Under massive public pressure the Trust said it would review its presentation. Its taking an age and confidence it will do what is needed isnt high. Professor Brian Cox has neatly signalled how they should approached the issue: “I don’t mind creation stories presented as mythology, but to suggest there is any debate that Earth is 4.54 billion years old is nonsense”. Yet its hard to see how the Trust can go back on their claim that the Giant’s Causeway has been and still is a focal point in the debate about the age of the earth. Their Project Director has even “refused to classify creationists in the category of those who believe in Finn MacCool mythology

So its official, for everyone, forever (unless they say they were entirely wrong), The National Trust believes there’s a DEBATE about whether the earth is 6,000 years old, just like there’s a debate about the existence of fairies. And the idea of the Earth being created in seven days isn’t to be categorised as mythology and isn’t to be put in the same category as “myths” about giants!

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For more Cheers and Boos put Cheers in the search box.

 
 
The decorated horse jawbone fragment from Kendrick’s Cave, Wales (BM 1959,1203.1)
 
 
Dated as about 14000 years old, the jawbone of a horse decorated with zigzag patterns from Kendrick’s Cave, near Llandudno in North Wales, is the oldest known work of art from Wales. While it was on loan to Llandudno Museum as part of the British Museum’s UK Partnership Programme, the opportunity arose to reproduce it as a hologram using the most accurate currently available imaging technology. This contribution describes how the jaw fragment was reproduced using the latest techniques in three-dimensional colour holography, developed at the Centre for Modern Optics (OpTIC) at Glyndŵr University, St Asaph.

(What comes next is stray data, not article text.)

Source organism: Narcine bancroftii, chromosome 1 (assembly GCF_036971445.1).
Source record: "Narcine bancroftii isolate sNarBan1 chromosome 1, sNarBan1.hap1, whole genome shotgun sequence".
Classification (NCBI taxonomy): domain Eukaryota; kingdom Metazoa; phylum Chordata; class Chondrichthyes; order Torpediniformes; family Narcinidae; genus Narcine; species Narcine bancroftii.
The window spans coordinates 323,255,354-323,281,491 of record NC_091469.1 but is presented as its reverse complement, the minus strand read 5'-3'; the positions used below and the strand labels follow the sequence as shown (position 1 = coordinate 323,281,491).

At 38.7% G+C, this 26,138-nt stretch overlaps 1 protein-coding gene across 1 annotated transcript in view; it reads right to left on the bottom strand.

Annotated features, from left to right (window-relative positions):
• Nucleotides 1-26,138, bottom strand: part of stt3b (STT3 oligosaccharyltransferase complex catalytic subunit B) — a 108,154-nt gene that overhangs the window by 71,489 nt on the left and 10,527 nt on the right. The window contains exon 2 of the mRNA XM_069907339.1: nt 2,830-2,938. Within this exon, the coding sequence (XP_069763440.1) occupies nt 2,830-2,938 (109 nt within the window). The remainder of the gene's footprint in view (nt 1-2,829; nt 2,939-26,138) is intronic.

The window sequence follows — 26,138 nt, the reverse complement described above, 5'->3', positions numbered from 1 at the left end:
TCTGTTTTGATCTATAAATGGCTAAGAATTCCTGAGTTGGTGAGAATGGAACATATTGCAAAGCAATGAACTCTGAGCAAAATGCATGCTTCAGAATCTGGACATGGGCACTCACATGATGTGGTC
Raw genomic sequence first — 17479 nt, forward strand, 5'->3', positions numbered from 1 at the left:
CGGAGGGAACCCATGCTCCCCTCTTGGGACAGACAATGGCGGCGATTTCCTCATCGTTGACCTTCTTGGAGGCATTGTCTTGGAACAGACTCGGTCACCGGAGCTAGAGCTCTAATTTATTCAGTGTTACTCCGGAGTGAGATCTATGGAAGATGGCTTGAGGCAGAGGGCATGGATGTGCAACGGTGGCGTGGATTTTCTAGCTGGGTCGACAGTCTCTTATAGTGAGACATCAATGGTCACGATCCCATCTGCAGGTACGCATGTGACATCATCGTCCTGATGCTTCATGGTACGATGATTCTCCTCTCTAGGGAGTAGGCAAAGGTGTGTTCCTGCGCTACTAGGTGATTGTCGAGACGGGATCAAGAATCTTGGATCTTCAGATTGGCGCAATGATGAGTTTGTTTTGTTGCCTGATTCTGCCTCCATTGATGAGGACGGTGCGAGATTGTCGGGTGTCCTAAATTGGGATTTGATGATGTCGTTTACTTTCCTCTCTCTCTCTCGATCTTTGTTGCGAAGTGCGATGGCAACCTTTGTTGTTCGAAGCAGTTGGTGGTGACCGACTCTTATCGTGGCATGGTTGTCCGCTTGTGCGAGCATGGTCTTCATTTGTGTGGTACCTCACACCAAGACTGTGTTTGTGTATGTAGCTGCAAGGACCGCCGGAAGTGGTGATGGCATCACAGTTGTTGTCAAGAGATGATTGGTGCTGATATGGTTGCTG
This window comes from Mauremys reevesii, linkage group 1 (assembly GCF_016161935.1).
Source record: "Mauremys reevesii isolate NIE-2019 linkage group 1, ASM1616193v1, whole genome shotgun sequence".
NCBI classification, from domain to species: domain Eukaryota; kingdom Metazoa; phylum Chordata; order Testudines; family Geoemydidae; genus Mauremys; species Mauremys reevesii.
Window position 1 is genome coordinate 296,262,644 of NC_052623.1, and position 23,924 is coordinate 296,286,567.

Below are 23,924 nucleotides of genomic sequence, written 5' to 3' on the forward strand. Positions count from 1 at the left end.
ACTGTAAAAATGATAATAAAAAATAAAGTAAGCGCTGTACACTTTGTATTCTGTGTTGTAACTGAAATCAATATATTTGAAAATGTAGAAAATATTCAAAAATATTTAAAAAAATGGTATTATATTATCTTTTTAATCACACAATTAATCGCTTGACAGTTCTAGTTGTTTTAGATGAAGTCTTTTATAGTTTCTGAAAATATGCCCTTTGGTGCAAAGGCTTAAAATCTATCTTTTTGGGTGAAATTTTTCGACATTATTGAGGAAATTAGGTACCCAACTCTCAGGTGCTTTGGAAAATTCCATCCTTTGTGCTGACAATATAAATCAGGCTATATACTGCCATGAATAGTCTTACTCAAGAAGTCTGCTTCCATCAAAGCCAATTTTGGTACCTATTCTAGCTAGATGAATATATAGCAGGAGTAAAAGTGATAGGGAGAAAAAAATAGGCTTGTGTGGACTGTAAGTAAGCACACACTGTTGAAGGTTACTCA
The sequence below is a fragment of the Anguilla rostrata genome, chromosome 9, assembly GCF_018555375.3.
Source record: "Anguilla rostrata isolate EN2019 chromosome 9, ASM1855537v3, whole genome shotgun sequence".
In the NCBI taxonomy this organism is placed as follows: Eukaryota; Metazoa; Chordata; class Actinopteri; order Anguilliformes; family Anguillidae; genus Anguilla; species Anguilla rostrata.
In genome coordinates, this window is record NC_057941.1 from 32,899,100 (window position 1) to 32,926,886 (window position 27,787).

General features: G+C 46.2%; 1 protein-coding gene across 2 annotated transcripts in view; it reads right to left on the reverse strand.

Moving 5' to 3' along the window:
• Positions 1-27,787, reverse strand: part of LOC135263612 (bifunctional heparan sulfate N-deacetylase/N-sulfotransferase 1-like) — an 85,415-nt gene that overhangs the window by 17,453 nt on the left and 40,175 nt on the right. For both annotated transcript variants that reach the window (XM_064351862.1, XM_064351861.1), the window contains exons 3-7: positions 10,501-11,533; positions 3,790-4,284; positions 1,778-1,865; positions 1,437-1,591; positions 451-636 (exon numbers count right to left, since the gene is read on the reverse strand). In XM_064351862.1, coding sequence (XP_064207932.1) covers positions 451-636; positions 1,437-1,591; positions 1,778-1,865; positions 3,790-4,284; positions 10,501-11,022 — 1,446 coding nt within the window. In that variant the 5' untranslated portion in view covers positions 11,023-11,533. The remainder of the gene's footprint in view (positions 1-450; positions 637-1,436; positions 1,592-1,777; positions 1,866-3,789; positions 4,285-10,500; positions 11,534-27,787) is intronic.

INTRODUCTION
 
The Kendrick’s Cave horse jawbone
 
In 1880 the lapidary Thomas Kendrick found a decorated chin fragment from a horse jawbone in a cave on Great Orme, Llandudno, Wales which was then named after him. The bone has a pattern of incised zig-zag lines on the underside and is the oldest work of art known from Wales. Dated to about 14000 years old it is one of only a small number of decorated Late Ice Age objects found in Britain. After Kendrick’s death the object disappeared but came to light again in London in 1959 when a new owner brought it into the British Museum and it was identified as the missing piece from the cave. As there was no museum service in Llandudno at that time, the British Museum acquired the object and it has been on permanent display ever since.
 
From Volume Four in the British Museum’s Technical Research Bulletin series.
 
 
 
The Staffordshire Hoard by Kevin Leahy and Roger Bland
 
On 5 July 2009 a metal-detector user started to unearth some gold objects in a Staffordshire field. Thus began the discovery of the largest hoard of Anglo-Saxon gold ever found. Consisting of over 1600 items – including fittings from the hilts of swords, fragments from helmets, Christian crosses and magnificent pieces of garnet work – the Staffordshire Hoard is set to rewrite history. This is just the beginning of the story.
 
The British Museum has launched a rapid-response book on the hoard… One pound from each copy sold will be donated to the appeal to acquire the treasure for local museums, to keep the extraordinary objects on display in the county whose history they have transformed.
 
The Guardian
 
The Staffordshire Hoard. Authors: Kevin Leahy and Roger Bland
ISBN: 9780714123288
 
More here.